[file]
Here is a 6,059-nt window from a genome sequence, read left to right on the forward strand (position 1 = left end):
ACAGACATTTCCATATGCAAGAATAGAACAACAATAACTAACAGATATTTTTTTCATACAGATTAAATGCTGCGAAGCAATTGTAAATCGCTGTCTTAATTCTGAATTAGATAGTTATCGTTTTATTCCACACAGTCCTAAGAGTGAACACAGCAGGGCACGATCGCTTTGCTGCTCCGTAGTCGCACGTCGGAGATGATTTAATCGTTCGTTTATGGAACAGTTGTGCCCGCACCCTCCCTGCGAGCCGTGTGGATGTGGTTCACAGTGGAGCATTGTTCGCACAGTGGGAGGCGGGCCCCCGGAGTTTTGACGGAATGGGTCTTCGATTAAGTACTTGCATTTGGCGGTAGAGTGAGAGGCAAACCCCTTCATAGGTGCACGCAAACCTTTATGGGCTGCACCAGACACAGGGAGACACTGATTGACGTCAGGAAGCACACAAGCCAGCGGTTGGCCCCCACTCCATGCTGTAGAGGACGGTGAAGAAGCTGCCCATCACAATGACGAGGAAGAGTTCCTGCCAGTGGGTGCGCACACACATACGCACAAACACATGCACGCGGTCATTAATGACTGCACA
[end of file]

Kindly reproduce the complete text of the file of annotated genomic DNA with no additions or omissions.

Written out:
Here is a 6,059-nt window from a genome sequence, read left to right on the forward strand (position 1 = left end):
ACAGACATTTCCATATGCAAGAATAGAACAACAATAACTAACAGATATTTTTTTCATACAGATTAAATGCTGCGAAGCAATTGTAAATCGCTGTCTTAATTCTGAATTAGATAGTTATCGTTTTATTCCACACAGTCCTAAGAGTGAACACAGCAGGGCACGATCGCTTTGCTGCTCCGTAGTCGCACGTCGGAGATGATTTAATCGTTCGTTTATGGAACAGTTGTGCCCGCACCCTCCCTGCGAGCCGTGTGGATGTGGTTCACAGTGGAGCATTGTTCGCACAGTGGGAGGCGGGCCCCCGGAGTTTTGACGGAATGGGTCTTCGATTAAGTACTTGCATTTGGCGGTAGAGTGAGAGGCAAACCCCTTCATAGGTGCACGCAAACCTTTATGGGCTGCACCAGACACAGGGAGACACTGATTGACGTCAGGAAGCACACAAGCCAGCGGTTGGCCCCCACTCCATGCTGTAGAGGACGGTGAAGAAGCTGCCCATCACAATGACGAGGAAGAGTTCCTGCCAGTGGGTGCGCACACACATACGCACAAACACATGCACGCGGTCATTAATGACTGCACA